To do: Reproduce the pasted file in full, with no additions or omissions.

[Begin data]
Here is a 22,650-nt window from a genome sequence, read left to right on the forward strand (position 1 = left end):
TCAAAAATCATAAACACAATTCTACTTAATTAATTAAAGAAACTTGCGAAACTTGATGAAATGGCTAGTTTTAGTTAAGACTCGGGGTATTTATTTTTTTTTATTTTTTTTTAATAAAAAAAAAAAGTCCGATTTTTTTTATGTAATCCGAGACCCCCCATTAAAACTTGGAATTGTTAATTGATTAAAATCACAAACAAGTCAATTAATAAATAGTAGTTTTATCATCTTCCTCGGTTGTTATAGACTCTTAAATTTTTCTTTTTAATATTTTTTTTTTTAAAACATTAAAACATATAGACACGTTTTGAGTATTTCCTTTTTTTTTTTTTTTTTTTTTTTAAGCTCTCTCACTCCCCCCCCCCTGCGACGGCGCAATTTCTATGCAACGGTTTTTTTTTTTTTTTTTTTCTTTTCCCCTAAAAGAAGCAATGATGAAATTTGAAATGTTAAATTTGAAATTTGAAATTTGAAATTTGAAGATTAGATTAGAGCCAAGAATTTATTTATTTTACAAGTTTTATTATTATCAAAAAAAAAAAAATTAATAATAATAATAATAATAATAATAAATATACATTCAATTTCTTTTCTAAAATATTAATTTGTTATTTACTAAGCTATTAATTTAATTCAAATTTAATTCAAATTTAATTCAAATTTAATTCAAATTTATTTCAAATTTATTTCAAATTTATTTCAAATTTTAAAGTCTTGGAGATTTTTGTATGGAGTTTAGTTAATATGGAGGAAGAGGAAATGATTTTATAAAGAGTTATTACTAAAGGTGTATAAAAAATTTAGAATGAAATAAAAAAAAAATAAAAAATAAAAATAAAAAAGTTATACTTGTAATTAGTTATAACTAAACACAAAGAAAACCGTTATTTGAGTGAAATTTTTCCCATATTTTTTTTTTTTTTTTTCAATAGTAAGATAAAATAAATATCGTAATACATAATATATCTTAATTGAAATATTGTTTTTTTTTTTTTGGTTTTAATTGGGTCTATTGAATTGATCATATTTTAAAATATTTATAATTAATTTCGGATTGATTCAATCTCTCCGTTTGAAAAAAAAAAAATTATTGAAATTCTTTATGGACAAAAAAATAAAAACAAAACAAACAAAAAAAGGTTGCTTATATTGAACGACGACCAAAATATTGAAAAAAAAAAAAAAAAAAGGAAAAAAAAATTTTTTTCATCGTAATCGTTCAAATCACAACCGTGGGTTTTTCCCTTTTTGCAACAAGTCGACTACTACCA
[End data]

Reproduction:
Here is a 22,650-nt window from a genome sequence, read left to right on the forward strand (position 1 = left end):
TCAAAAATCATAAACACAATTCTACTTAATTAATTAAAGAAACTTGCGAAACTTGATGAAATGGCTAGTTTTAGTTAAGACTCGGGGTATTTATTTTTTTTTATTTTTTTTTAATAAAAAAAAAAAGTCCGATTTTTTTTATGTAATCCGAGACCCCCCATTAAAACTTGGAATTGTTAATTGATTAAAATCACAAACAAGTCAATTAATAAATAGTAGTTTTATCATCTTCCTCGGTTGTTATAGACTCTTAAATTTTTCTTTTTAATATTTTTTTTTTTAAAACATTAAAACATATAGACACGTTTTGAGTATTTCCTTTTTTTTTTTTTTTTTTTTTTTAAGCTCTCTCACTCCCCCCCCCCTGCGACGGCGCAATTTCTATGCAACGGTTTTTTTTTTTTTTTTTTTCTTTTCCCCTAAAAGAAGCAATGATGAAATTTGAAATGTTAAATTTGAAATTTGAAATTTGAAATTTGAAGATTAGATTAGAGCCAAGAATTTATTTATTTTACAAGTTTTATTATTATCAAAAAAAAAAAAATTAATAATAATAATAATAATAATAATAAATATACATTCAATTTCTTTTCTAAAATATTAATTTGTTATTTACTAAGCTATTAATTTAATTCAAATTTAATTCAAATTTAATTCAAATTTAATTCAAATTTATTTCAAATTTATTTCAAATTTATTTCAAATTTTAAAGTCTTGGAGATTTTTGTATGGAGTTTAGTTAATATGGAGGAAGAGGAAATGATTTTATAAAGAGTTATTACTAAAGGTGTATAAAAAATTTAGAATGAAATAAAAAAAAAATAAAAAATAAAAATAAAAAAGTTATACTTGTAATTAGTTATAACTAAACACAAAGAAAACCGTTATTTGAGTGAAATTTTTCCCATATTTTTTTTTTTTTTTTTCAATAGTAAGATAAAATAAATATCGTAATACATAATATATCTTAATTGAAATATTGTTTTTTTTTTTTTGGTTTTAATTGGGTCTATTGAATTGATCATATTTTAAAATATTTATAATTAATTTCGGATTGATTCAATCTCTCCGTTTGAAAAAAAAAAAATTATTGAAATTCTTTATGGACAAAAAAATAAAAACAAAACAAACAAAAAAAGGTTGCTTATATTGAACGACGACCAAAATATTGAAAAAAAAAAAAAAAAAAGGAAAAAAAAATTTTTTTCATCGTAATCGTTCAAATCACAACCGTGGGTTTTTCCCTTTTTGCAACAAGTCGACTACTACCA